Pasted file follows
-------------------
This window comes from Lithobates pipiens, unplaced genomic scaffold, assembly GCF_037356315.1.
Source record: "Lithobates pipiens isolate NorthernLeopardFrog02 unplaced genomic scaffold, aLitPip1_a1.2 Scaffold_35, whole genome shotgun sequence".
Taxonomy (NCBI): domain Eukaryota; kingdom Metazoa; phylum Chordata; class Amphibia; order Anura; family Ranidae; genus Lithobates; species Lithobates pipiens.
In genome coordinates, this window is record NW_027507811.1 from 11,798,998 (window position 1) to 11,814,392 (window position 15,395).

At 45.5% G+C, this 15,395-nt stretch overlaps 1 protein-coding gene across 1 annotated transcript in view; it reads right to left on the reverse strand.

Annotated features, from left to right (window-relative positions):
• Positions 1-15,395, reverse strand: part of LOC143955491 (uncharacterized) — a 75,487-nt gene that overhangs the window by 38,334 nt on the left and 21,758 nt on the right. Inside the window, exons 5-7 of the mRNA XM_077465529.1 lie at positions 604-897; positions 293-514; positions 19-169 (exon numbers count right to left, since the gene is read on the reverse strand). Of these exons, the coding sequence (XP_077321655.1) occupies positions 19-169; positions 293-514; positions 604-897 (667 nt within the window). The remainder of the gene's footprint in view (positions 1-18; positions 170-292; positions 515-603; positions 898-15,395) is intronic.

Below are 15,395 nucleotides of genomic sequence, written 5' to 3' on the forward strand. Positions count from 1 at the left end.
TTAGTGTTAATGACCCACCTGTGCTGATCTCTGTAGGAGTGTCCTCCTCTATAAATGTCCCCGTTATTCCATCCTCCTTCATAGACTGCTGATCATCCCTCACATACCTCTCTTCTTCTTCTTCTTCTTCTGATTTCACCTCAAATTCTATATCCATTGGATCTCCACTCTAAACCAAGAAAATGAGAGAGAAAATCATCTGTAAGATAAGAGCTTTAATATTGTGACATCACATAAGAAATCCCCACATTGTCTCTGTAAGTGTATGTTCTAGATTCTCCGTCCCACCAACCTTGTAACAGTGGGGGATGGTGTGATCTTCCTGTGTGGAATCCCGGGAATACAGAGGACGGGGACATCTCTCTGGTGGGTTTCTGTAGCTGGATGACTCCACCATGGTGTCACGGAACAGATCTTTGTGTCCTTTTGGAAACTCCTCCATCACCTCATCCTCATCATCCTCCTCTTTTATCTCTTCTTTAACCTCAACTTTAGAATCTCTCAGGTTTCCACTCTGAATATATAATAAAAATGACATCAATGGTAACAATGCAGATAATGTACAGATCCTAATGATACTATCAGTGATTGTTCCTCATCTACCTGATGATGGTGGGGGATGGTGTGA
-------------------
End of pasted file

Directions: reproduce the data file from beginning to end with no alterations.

This window comes from Lithobates pipiens, unplaced genomic scaffold, assembly GCF_037356315.1.
Source record: "Lithobates pipiens isolate NorthernLeopardFrog02 unplaced genomic scaffold, aLitPip1_a1.2 Scaffold_35, whole genome shotgun sequence".
Taxonomy (NCBI): domain Eukaryota; kingdom Metazoa; phylum Chordata; class Amphibia; order Anura; family Ranidae; genus Lithobates; species Lithobates pipiens.
In genome coordinates, this window is record NW_027507811.1 from 11,798,998 (window position 1) to 11,814,392 (window position 15,395).

At 45.5% G+C, this 15,395-nt stretch overlaps 1 protein-coding gene across 1 annotated transcript in view; it reads right to left on the reverse strand.

Annotated features, from left to right (window-relative positions):
• Positions 1-15,395, reverse strand: part of LOC143955491 (uncharacterized) — a 75,487-nt gene that overhangs the window by 38,334 nt on the left and 21,758 nt on the right. Inside the window, exons 5-7 of the mRNA XM_077465529.1 lie at positions 604-897; positions 293-514; positions 19-169 (exon numbers count right to left, since the gene is read on the reverse strand). Of these exons, the coding sequence (XP_077321655.1) occupies positions 19-169; positions 293-514; positions 604-897 (667 nt within the window). The remainder of the gene's footprint in view (positions 1-18; positions 170-292; positions 515-603; positions 898-15,395) is intronic.

Below are 15,395 nucleotides of genomic sequence, written 5' to 3' on the forward strand. Positions count from 1 at the left end.
TTAGTGTTAATGACCCACCTGTGCTGATCTCTGTAGGAGTGTCCTCCTCTATAAATGTCCCCGTTATTCCATCCTCCTTCATAGACTGCTGATCATCCCTCACATACCTCTCTTCTTCTTCTTCTTCTTCTGATTTCACCTCAAATTCTATATCCATTGGATCTCCACTCTAAACCAAGAAAATGAGAGAGAAAATCATCTGTAAGATAAGAGCTTTAATATTGTGACATCACATAAGAAATCCCCACATTGTCTCTGTAAGTGTATGTTCTAGATTCTCCGTCCCACCAACCTTGTAACAGTGGGGGATGGTGTGATCTTCCTGTGTGGAATCCCGGGAATACAGAGGACGGGGACATCTCTCTGGTGGGTTTCTGTAGCTGGATGACTCCACCATGGTGTCACGGAACAGATCTTTGTGTCCTTTTGGAAACTCCTCCATCACCTCATCCTCATCATCCTCCTCTTTTATCTCTTCTTTAACCTCAACTTTAGAATCTCTCAGGTTTCCACTCTGAATATATAATAAAAATGACATCAATGGTAACAATGCAGATAATGTACAGATCCTAATGATACTATCAGTGATTGTTCCTCATCTACCTGATGATGGTGGGGGATGGTGTGA